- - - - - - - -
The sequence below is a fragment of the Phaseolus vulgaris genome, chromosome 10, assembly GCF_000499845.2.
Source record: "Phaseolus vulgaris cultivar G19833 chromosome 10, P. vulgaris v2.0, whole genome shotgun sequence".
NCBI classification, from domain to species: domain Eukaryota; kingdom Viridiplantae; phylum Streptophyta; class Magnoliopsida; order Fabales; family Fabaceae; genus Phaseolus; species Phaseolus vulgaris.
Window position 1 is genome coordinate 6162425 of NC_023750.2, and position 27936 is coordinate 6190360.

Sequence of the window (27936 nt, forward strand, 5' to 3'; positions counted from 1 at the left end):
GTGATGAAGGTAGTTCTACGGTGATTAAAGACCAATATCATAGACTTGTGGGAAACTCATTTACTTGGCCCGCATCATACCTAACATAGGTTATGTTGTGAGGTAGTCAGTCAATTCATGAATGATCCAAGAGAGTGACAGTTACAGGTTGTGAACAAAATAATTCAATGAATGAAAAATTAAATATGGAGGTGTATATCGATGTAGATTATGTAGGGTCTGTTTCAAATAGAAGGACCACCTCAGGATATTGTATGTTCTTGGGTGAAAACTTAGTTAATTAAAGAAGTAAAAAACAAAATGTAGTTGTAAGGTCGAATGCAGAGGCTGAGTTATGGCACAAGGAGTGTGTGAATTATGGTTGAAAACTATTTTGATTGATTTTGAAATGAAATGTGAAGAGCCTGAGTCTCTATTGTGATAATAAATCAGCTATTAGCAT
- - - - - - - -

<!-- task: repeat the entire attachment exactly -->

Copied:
The sequence below is a fragment of the Phaseolus vulgaris genome, chromosome 10, assembly GCF_000499845.2.
Source record: "Phaseolus vulgaris cultivar G19833 chromosome 10, P. vulgaris v2.0, whole genome shotgun sequence".
NCBI classification, from domain to species: domain Eukaryota; kingdom Viridiplantae; phylum Streptophyta; class Magnoliopsida; order Fabales; family Fabaceae; genus Phaseolus; species Phaseolus vulgaris.
Window position 1 is genome coordinate 6162425 of NC_023750.2, and position 27936 is coordinate 6190360.

Sequence of the window (27936 nt, forward strand, 5' to 3'; positions counted from 1 at the left end):
GTGATGAAGGTAGTTCTACGGTGATTAAAGACCAATATCATAGACTTGTGGGAAACTCATTTACTTGGCCCGCATCATACCTAACATAGGTTATGTTGTGAGGTAGTCAGTCAATTCATGAATGATCCAAGAGAGTGACAGTTACAGGTTGTGAACAAAATAATTCAATGAATGAAAAATTAAATATGGAGGTGTATATCGATGTAGATTATGTAGGGTCTGTTTCAAATAGAAGGACCACCTCAGGATATTGTATGTTCTTGGGTGAAAACTTAGTTAATTAAAGAAGTAAAAAACAAAATGTAGTTGTAAGGTCGAATGCAGAGGCTGAGTTATGGCACAAGGAGTGTGTGAATTATGGTTGAAAACTATTTTGATTGATTTTGAAATGAAATGTGAAGAGCCTGAGTCTCTATTGTGATAATAAATCAGCTATTAGCAT